Lambeth are proposing to place full-scale speed humps on Milkwood Road in the hope of lowering the traffic speeds that make the road dangerous. They invite comments via this link.
It’s difficult to imagine any local resident objecting to this measure. Many of us have stared, astonished, at cars, vans and motorbikes roaring down Milkwood in speeds clearly in excess of the 20 MPH limit.
But maybe we shall need to monitor whether such a measure, if introduced (supposedly in August), displaces fast traffic onto Fawnbrake Avenue.
Wednesday 8th May will see an important event for Herne Hill.
With wide, compassionate and practical support from all around Herne Hill, including a good number of Fawnbrake Avenue neighbours (and a boosted by generous contribution collected at last July’s Fawnbrake Street Party), a group of local people – Herne Hill Welcomes Refugees (HHWR) – have overcome many challenges to welcome a refugee family into our neighbourhood via the government’s Community Sponsorship scheme.
It was never going to be easy. The talents, skills, time and financial support of dozens of individuals made it happen. But Herne Hill can be proud of what the team, with widespread support and encouragement, have achieved. After a painful and stressful time in the refugee camps of the Near East, a grateful family arrived in December 2018 and is now settling in well.
All are invited to hear about this remarkable project and join in celebrating the journey thus far. The occasion (supported by the Herne Hill Society) is an opportunity for the team to report on what they have learned, to thank the community for its support, and to look ahead.
Wednesday 8th May , Herne Hill Baptist Church, Half Moon Lane, SE24 9PW, starting at 7:00pm
Free, everyone welcome. No tickets are required, but the organisers would be grateful if those planning to attend would RSVP as they will be offering refreshments. Please RSVP to: firstname.lastname@example.org
We might take them for granted. But our rich collection of trees, softening the long regularity of the brick facades, and punctuating the gentle curve and dip of the street, have been a much loved but sometimes neglected ornament of Fawnbrake Avenue for generations. They have helped to make our street an attractive part of Herne Hill to live in and visit.
Trees don’t live for ever, though. Recent years have brought changes. Some older and unsuitable trees have been removed and not replaced. Others have been replaced with specimens inappropriate to the location. One or two junior specimens, recently planted, have not survived. There are still unsightly gaps. And a street isn’t a forest, of course. Human care is needed.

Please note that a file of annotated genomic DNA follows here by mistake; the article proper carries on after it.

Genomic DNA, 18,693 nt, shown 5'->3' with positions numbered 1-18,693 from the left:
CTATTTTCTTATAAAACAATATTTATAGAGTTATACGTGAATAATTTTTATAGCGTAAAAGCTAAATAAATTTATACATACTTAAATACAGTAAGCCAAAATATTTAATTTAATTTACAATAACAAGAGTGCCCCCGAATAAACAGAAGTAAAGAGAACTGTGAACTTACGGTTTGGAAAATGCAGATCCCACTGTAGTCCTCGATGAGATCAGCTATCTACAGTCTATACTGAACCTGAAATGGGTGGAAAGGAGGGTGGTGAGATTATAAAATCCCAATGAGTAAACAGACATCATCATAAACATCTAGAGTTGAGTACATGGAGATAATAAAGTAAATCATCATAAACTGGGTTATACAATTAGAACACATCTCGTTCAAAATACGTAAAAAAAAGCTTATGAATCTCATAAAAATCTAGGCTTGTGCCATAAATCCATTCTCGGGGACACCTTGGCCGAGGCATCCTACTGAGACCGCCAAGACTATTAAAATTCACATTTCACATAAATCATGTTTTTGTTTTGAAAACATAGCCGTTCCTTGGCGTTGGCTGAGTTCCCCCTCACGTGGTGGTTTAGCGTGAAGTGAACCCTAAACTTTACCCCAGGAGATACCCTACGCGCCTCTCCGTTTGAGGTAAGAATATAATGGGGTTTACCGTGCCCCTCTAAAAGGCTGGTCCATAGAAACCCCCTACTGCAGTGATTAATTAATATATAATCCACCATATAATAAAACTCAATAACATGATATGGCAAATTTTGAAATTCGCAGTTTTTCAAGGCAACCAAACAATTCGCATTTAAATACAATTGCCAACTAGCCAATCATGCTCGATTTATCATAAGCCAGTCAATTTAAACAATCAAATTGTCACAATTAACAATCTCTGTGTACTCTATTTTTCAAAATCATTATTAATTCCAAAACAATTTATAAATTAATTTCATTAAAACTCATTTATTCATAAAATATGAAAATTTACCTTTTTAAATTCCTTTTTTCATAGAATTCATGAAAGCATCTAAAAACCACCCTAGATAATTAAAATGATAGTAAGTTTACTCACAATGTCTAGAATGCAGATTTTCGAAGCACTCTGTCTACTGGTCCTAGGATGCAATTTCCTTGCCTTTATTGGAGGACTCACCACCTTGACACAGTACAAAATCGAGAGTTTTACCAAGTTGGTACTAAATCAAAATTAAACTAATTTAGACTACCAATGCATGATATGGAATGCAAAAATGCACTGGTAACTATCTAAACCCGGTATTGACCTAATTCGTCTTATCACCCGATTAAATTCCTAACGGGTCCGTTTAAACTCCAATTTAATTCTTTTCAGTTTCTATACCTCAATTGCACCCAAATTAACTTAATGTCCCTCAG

Four years ago some neighbours decided to do something about this. They conducted a survey which established that some 24 trees were missing in Fawnbrake Avenue, including some empty tree pits, along with some quite unsuitable seaside-loving Tamarix shrubs (near numbers 90 – 100).
So David Williams and Laurence Marsh started a conversation with Lambeth Council’s tree officer. At that time – and probably more so, now – Lambeth’s budget pressures did not allow them a generous tree planting programme.
But they offered three trees to start with and, more significantly, said that if the residents could raise funds for more trees, Lambeth would match the same number.
The appeal for funds – generosity of Fawnbrake residents
David and Laurence put out a call for donations in 2015 and this resulted in a fabulous £8,550 gifted by neighbours, which was handed over to Lambeth Council in spring 2016. This was enough money to plant what, in the end, turned out to be a total of 40 trees. This was many more than was initially hoped for and allowed further gaps to be filled. Around half of all households in the road contributed with donations ranging from the modest to the exceedingly generous.
A variety of species was planted, all substantially smaller than the tall, older trees which had dominated our street and tended to damage pavements and adjoining properties. And all were chosen for their attractive blossom, flowers or foliage. The average cost of each tree was £450.
Most of the new and replacement trees were planted in 2016. Lambeth’s tree officer advised, and our tree guardians also warned, that once planted, and for the first year or two, young trees do need to be adopted by nearby residents to keep them thoroughly watered.
Two trees did die, but all the rest have done well, although very recently – and inexplicably – one of the new trees, planted outside Nos.98/100, simply vanished. (Does anyone know why or how?)
More new trees on the way
Cleverly, our tree champions spotted the opportunity – through the good offices of the Herne Hill Society – to claim Gift Aid relief for the residents’ original donation, generating a further £1,797 which can in turn fund around four more trees. On top of that, Lambeth have been persuaded to plant three new trees including a replacement for the one outside number 106 which didn’t survive. The other non-survivor (outside No.21) was replaced last year..
Protect our trees!
We will update neighbours when these new young trees are in place so that people can, we hope, keep a friendly eye on them and in particular see that they are given enough water over their first summer. And if the soil in the tree pit seems suitable, neighbours can of course plant some seeds and flowers, adding to the gaiety of the street.
Lambeth tree officers strongly advise that young trees should be thoroughly watered every few days from April – September – not just the newly planted ones but all young trees for the first 3 years, more if it’s particularly dry.
All our trees, old and new, suffer an additional risk from high sided or carelessly driven trucks and vans which can either push a tree away from its roots or break off branches. If anyone sees this happening, please advise the drivers to be careful when parking or delivering, since the trees are ours, not the councils and that we paid £450 for our tree!
London, the world’s largest urban forest
‘London Is A Forest’ is the title of a new book, to be published in the next week or so. It’s written by Paul Wood, author of ‘London’s Street Trees: a Field Guide to the Urban Forest’, the first book on the city’s frontline trees (published 2017).
As he states:
“Can a city be a forest? At first glance, this does not chime with our childhood idea of the ‘wild wood’ – a dark entanglement of trees, where humans fear to tread. But a forest does not need to be dense and impenetrable, and it’s not unheard of for people to live in them either.